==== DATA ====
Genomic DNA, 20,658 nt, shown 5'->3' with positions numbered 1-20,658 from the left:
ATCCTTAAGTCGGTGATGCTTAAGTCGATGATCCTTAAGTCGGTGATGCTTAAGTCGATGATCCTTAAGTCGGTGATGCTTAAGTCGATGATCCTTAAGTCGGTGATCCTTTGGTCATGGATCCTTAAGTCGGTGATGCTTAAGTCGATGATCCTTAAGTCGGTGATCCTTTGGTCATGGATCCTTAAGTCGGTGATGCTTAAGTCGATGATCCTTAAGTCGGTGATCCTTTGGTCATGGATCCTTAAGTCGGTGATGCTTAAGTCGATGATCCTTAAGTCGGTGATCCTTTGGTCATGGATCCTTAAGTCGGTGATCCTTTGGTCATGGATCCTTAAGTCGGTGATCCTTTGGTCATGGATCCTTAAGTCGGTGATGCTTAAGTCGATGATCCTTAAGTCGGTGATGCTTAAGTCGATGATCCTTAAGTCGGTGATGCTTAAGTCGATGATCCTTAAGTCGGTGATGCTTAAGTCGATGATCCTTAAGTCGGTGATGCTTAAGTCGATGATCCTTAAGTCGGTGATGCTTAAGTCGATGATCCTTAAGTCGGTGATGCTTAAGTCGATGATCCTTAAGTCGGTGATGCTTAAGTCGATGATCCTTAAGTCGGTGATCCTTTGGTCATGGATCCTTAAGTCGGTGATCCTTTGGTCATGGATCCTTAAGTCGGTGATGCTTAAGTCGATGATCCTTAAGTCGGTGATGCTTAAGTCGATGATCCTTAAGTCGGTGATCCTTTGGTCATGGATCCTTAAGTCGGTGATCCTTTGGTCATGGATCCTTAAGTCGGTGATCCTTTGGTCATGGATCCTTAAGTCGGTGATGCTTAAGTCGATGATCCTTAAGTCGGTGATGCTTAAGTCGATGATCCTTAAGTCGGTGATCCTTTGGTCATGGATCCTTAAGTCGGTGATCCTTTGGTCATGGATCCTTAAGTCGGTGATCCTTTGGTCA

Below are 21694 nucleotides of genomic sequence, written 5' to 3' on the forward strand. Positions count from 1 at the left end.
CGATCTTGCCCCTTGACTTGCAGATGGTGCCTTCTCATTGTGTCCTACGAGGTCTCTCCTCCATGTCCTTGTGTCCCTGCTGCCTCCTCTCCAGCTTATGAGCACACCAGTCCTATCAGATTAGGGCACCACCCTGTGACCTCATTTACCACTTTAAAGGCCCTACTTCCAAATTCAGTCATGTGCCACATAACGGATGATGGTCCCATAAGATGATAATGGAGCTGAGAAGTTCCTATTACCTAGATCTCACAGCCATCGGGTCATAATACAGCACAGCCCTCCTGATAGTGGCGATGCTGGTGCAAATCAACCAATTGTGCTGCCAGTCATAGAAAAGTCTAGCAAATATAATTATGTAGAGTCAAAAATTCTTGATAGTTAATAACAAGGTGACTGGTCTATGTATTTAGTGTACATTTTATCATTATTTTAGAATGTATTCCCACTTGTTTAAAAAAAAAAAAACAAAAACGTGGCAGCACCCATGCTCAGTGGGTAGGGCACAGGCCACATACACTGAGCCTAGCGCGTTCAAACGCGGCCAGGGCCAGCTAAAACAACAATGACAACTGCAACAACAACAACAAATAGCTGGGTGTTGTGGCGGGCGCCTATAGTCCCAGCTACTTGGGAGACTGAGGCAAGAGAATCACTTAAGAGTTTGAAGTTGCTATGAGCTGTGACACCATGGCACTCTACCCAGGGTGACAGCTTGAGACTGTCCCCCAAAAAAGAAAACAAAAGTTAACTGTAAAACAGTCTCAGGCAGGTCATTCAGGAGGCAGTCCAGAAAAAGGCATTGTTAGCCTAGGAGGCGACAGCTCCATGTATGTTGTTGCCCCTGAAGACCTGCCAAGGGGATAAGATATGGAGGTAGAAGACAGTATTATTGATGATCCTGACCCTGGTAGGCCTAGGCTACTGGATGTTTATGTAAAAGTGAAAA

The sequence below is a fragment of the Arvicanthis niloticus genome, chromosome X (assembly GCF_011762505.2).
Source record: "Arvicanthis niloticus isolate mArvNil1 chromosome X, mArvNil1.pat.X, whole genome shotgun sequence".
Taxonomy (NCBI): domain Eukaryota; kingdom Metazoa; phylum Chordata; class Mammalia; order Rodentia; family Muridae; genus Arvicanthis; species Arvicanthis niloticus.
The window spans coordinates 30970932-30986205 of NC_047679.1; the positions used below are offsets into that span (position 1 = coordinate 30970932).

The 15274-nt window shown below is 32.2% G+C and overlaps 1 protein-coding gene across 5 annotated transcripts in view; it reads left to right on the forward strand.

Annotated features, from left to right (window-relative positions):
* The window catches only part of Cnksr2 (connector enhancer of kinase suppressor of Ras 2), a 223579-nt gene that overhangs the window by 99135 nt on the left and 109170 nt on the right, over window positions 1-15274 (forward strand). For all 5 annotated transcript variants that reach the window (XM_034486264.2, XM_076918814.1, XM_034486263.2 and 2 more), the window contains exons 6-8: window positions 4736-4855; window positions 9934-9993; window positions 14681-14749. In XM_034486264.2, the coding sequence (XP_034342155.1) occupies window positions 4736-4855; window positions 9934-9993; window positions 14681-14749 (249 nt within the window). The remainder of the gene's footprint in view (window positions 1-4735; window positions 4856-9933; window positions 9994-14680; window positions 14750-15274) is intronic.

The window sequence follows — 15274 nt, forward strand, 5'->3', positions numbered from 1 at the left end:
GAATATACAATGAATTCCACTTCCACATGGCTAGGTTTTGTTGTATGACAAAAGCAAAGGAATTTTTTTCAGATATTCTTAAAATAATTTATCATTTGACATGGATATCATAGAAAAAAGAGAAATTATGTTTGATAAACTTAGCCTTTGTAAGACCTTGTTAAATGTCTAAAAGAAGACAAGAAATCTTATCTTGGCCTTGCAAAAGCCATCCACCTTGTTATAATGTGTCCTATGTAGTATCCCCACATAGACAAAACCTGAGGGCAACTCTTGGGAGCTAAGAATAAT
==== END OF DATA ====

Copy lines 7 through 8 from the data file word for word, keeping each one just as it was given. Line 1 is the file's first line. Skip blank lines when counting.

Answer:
Taxonomy (NCBI): domain Eukaryota; kingdom Metazoa; phylum Chordata; class Mammalia; order Rodentia; family Muridae; genus Arvicanthis; species Arvicanthis niloticus.
The window spans coordinates 30970932-30986205 of NC_047679.1; the positions used below are offsets into that span (position 1 = coordinate 30970932).